Many moments have happened since then that have reinforced our choice to send Julia to preschool at the tender age of two. She has thought about her role in the world, learned about recycling and holidays, and owl pellets and words. She has learned to spell, learned to read, and overcome her intense phobia of worms through a worm study. She has learned to get along with others and that school has a routine and a predictability to it. She has learned to ask questions and satisfy her curiosity. She has learned to LOVE school and LOVE her teachers.
I am dreading pick up today, dreading the final good-byes, dreading the heartfelt words that I know I will hear from her preschool head and teachers, dreading the tears that will inevitably come, dreading the end of this phase. Closing a chapter of your life is difficult, particularly when closing that chapter of your life means your baby girl is growing up and becoming more and more independent each day. I joke with Julia that I am going to strap a cinder block to her head because she is getting so big and tall and self-sufficient. But it's all relative. I remember thinking my big preschool girl was HUGE back in 2007. And look at her now.
Wednesday, May 19, 2010
Dear Oliver -
Saturday, May 8, 2010
So... Oliver's evaluation report arrived yesterday. While I was bracing myself for it, it was still hard to digest and process. The therapists unanimously evaluated him as 'delayed' on all fronts. He was even graded with letter grades in one section of the report, and received several 'Fs'. While Dave and I have known for a while now that he was behind in several areas (I mean, this is our second go-round as parents, and what parents don't compare the second experience to the first), it was hard to read the report with his name at the top and 'delayed' in every evaluation, gross motor, fine motor, cognition, speech and language and feeding. To read that he could be in danger of failure to thrive if he doesn't start eating soon, as breast milk will no longer meet his needs when he becomes more active. To read he is weak. To read he isn't playing like a one year-old should. To read he doesn't understand simple commands, or mimic back sounds or imitate signs. It's true. All of it is true.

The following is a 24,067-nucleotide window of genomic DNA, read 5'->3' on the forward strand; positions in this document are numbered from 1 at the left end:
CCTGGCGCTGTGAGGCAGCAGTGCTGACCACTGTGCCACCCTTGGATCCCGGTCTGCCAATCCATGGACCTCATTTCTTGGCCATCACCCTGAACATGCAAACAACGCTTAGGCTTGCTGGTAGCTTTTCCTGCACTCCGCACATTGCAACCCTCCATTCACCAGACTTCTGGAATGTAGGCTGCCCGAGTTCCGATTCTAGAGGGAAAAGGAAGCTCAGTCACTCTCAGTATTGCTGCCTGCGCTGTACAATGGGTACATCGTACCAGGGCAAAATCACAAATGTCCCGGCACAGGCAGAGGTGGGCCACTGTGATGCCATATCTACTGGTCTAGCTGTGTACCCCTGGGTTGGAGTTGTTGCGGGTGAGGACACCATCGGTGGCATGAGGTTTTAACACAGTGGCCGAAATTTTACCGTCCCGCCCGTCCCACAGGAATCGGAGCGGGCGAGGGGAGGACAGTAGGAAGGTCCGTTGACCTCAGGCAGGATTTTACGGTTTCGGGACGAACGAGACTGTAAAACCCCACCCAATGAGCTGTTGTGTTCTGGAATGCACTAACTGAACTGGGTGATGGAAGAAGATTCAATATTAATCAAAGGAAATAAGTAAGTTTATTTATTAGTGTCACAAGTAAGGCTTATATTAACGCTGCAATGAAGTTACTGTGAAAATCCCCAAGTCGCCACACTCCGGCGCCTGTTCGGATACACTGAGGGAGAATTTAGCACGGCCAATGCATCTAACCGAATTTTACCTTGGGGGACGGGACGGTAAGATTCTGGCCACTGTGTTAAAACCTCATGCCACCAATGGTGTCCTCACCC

Monday, April 26, 2010
Tuesday, April 20, 2010
Yesterday was Oliver's 11 month birthday. And he isn't eating. He will take a couple of crumbs of bagel, a couple of dried blueberries and that's all she wrote. For all intents and purposes, he isn't eating. He is still getting about 99% of his calories from nursing. After the swallow assessment and the endoscopy last month, we were directed to NYC's Early Intervention program to see if he would qualify for behavioral feeding therapy services. In order to qualify, he had to have a delay in at least one other area, so we have had a troupe of therapists parading through our home in the last two weeks. We've been assigned a case worker, and he's been assessed by a physical therapist, an occupational therapist, a speech and language therapist, and a teacher has done a general assessment and parent interview.